*If you don’t have it, taking a class or workshop is the best way I know to find it. I say this not primarily as a writing teacher but as someone who found this as a student myself long ago.
Always give your work a title. Even if you think it sucks. Even if it’s essentially a place holder for a better one. Even if you’re just turning in a first draft to a workshop. Even if—as will almost certainly be the case should the piece be accepted by a commercial magazine, a newspaper, or a website with SEO (search engine optimization) concerns—your editor gives it an entirely different headline to suit the publication’s specific, and legitimate, needs.
The right title signals to the reader that you know what this story is about. In fact, pausing during the writing process to contemplate a title can be a good way to find that out for yourself (not to mention simply a nice break from the writing process).
Readers see the title, then read the story, and then—almost always, I believe, whether they’re consciously aware of it or not—go back to the start and revisit the title, at which point it acquires deeper resonance thanks to the story. As does the story, thanks to the title.
Read your work aloud. Don’t send it out without taking this step.
This is how to hear the unintended repetition and awkward phrasing that will clang in readers’ ears—because they’ll clang in yours as well. The places where you stumble will likely be spots that will trip up readers, too.
Print the story rather than reading it from a screen (though that’s better than nothing). Have a pen or pencil in your hand and mark it as you go.
You’ll hear the mistakes that spell check won’t find, that your eyes alone can’t see. It’s the time for your ears to do their part.
A good question to ask when someone you trust offers feedback on your story, article, or essay that you find yourself resisting, whether because it entails cutting a turn of phrase you love, adding an explanation you think ought to be obvious, restructuring that goes far beyond simple cutting and pasting, or any number of other changes that make your head ache or your heart break:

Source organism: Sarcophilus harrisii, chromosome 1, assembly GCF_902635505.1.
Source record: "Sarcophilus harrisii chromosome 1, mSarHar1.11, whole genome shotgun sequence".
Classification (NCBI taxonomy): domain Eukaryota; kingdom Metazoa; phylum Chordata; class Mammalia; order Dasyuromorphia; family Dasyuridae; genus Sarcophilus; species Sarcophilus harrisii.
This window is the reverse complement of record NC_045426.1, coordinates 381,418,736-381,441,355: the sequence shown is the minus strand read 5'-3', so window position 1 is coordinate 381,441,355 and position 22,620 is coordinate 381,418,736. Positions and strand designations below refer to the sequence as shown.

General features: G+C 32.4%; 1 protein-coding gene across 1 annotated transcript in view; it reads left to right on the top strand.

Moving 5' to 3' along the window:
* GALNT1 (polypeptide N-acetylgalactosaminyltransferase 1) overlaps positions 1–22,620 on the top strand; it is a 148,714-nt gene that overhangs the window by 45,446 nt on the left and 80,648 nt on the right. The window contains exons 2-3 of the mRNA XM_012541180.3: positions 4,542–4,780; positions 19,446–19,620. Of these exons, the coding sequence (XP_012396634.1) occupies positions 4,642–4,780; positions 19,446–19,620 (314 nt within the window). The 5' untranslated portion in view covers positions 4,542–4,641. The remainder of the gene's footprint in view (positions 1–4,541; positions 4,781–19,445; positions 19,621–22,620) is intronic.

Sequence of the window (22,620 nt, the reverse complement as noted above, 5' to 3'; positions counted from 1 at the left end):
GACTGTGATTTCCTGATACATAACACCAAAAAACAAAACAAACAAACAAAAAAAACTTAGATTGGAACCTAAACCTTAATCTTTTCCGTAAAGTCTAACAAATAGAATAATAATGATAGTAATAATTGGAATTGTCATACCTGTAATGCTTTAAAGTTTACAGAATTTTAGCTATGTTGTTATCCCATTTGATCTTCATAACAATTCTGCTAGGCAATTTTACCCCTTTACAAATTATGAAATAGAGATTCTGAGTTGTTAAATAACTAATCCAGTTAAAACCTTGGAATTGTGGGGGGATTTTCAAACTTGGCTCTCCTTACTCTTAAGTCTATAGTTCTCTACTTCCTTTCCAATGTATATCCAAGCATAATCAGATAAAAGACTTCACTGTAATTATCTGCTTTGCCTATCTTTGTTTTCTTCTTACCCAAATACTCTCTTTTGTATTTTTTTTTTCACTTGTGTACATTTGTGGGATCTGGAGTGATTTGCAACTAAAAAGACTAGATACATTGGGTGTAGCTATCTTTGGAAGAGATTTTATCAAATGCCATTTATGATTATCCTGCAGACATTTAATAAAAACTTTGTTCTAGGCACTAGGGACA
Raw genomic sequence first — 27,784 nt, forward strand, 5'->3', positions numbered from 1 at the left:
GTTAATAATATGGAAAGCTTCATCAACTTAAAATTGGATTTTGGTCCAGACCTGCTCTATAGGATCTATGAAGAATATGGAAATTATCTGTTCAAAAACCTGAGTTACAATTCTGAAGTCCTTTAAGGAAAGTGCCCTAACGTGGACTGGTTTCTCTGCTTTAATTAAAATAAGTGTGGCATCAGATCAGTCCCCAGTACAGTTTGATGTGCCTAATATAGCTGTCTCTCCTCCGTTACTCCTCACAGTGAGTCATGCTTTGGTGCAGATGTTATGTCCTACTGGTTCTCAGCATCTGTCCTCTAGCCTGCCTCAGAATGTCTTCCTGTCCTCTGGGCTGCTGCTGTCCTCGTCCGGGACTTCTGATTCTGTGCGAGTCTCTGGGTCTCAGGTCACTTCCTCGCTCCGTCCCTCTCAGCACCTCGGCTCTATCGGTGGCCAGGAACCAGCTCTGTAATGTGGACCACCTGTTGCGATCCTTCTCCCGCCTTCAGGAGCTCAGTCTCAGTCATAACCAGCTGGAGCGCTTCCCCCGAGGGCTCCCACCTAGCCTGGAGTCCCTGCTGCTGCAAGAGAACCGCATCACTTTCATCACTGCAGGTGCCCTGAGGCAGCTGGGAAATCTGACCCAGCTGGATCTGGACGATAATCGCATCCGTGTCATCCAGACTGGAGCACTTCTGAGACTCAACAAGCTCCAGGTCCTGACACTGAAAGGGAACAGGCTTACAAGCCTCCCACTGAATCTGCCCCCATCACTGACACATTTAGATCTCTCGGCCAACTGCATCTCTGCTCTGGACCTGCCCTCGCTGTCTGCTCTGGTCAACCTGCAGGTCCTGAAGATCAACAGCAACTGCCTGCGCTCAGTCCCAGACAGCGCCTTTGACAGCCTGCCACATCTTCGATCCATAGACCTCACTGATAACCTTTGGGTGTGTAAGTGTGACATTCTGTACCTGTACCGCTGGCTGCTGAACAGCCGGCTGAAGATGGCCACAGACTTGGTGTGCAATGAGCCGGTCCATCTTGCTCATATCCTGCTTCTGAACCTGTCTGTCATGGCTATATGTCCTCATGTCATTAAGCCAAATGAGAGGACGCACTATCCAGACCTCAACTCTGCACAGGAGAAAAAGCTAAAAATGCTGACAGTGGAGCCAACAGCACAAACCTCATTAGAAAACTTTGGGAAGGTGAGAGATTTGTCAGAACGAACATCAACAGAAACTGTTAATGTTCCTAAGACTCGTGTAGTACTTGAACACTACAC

Am I writing this for myself or for the person reading it?
That’s not as snarky as it may look on the page. Think of it instead as a useful reminder that you’re in service to the story—and the story is in service to the reader.
Writing about dreams is tricky.
If you’re a reader who in real life likes hearing about friends’ nighttime rambles or of parsing your own, then they’ll work for you as a storytelling device—at least you’ll be open to them. If, however, your eyelids descend at the mention of dreams or you find the recaps near impossible to follow, the same thing can happen when encountering them on the page.
In both nonfiction and fiction, they tend to come off either as conveniences—tidy maps between points A and B (or G or V)—or as a deliberately indirect means of adding psychological complexity to a story or character. I can think of few tropes that are more a matter of personal taste (on the part of readers). Waking life is plenty interesting on its own, so just be sure the dream is worth it.
*I posted this, then had second thoughts and deleted it, and now am posting it again. The last thing I want to do is stifle creativity—just offering a perspective to think about.
It’s hard to write about the power of paragraphs without sounding like the narrator of a wildlife documentary for sixth-graders. (“Our industrious friend the paragraph!”) But here goes.
A paragraph break is among the most underrated writing tools. It not only helps organize your thoughts and serves practical purposes such as separating speakers in dialogue (always separate speakers in dialogue!); it can also lend emphasis, visually air out a dense story, or give readers a nanosecond to absorb a thought before moving on.
Nothing but long paragraphs can make your writing a chore to read, no matter how beautiful the words. Too many short ones and it’s choppy. By the same token, a deliberately crafted one-sentence—or one-word—paragraph can stop a reader cold (in a good way).
Paragraph mindfully. It’s part of the writing—and, even more important, editing—process.